- OPSEU locals get quarterly rebates from the union, depending on how many members have signed union cards. Each local gets a cheque in January, April, July, and October. Composite locals get a supplement to reflect their more complex structure.
- Rebate levels are revised annually.
- A typical OPSEU local with 250 members would receive nearly $15,000 annually in operating funds.
What do locals spend their money on?
In OPSEU, most member expenses are covered by the central union. This includes travel, accommodation, meals and lost wages for members attending convention, education courses, bargaining sessions, grievance hearings, and the many other meetings and events that the union organizes or participates in.
That leaves local funds for things like sending extra members as observers to convention, child care or refreshments at meetings, publishing newsletters, or other things the local decides. Locals can also make contributions to their community, such as by supporting the local food bank or a kids’ soccer team. Some locals set up their own strike fund to augment strike pay from the central union. Others send fruit baskets to members in hospital. It’s up to the local to decide.
The OPSEU website – www.opseu.org
Whenever you need information, 24 hours a day, seven days a week, the OPSEU website is there. A computer and an Internet connection give you access to thousands of pages of content, tens of thousands of documents and photos, and a database of grievance records. There are archives of information going back to 2010.
There is information on current campaigns, OPSEU committees, health and safety, pensions and benefits, wage settlements, the consumer price index, discounts available to OPSEU members, job opportunities, and much more.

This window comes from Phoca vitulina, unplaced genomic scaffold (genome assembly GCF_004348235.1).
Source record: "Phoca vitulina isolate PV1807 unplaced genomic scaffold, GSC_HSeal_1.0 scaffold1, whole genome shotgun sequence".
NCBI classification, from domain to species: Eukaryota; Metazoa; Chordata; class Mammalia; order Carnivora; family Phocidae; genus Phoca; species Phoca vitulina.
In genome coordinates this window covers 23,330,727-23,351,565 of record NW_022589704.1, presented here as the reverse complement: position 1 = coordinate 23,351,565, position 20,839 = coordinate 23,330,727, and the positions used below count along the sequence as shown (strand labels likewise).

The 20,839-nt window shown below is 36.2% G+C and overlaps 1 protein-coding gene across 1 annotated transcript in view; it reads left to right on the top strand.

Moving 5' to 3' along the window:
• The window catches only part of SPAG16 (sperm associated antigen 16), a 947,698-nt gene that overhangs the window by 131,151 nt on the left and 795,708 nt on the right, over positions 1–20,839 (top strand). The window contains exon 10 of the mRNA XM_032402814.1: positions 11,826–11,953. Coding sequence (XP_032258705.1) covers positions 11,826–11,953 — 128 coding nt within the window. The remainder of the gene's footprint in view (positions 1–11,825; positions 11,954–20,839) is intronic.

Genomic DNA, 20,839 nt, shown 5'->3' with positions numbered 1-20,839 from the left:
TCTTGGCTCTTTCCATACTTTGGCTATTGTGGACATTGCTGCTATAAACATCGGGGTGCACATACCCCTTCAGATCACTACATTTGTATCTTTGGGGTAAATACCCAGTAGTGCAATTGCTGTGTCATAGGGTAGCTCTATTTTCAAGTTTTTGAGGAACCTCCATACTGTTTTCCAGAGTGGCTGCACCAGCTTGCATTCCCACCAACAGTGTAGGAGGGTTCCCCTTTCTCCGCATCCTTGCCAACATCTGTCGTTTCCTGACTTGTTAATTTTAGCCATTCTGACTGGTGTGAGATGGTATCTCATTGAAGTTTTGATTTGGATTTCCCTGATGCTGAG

You’ll find the OPSEU constitution there, as well as recent publications, announcements of courses and conferences, news releases, contract settlements, and so on. While it can’t tell you who your steward is, it’s a huge resource, updated at least five days a week.
In times of turmoil – such as a provincewide strike – web updates can be seven days a week and even round the clock.
You can also subscribe to OPSEU This Week, an email summary published Fridays of everything new on the site, with links to the new articles.
These resources are available at www.opseu.org
- Power Tool: A Handbook for OPSEU Stewards
- Health and Safety: Resource Handbooks
- Member Education: Hands-On Education Activities and Tools Telling Our Stories: A complete guide to media relations inSolidarity: the newsletter for OPSEU stewards and activists Equitably Speaking: Human Rights and Equity News
- Autumn View: the newsletter of the OPSEU Retired Members Division
- OPSEU Constitution
Connect with OPSEU
From the Greater Toronto Area: 416-443-8888
Toll-free from anywhere in Ontario: 1-800-268-7376
Deaf: 416-443-9898 or (toll-free) 1-800-663-1070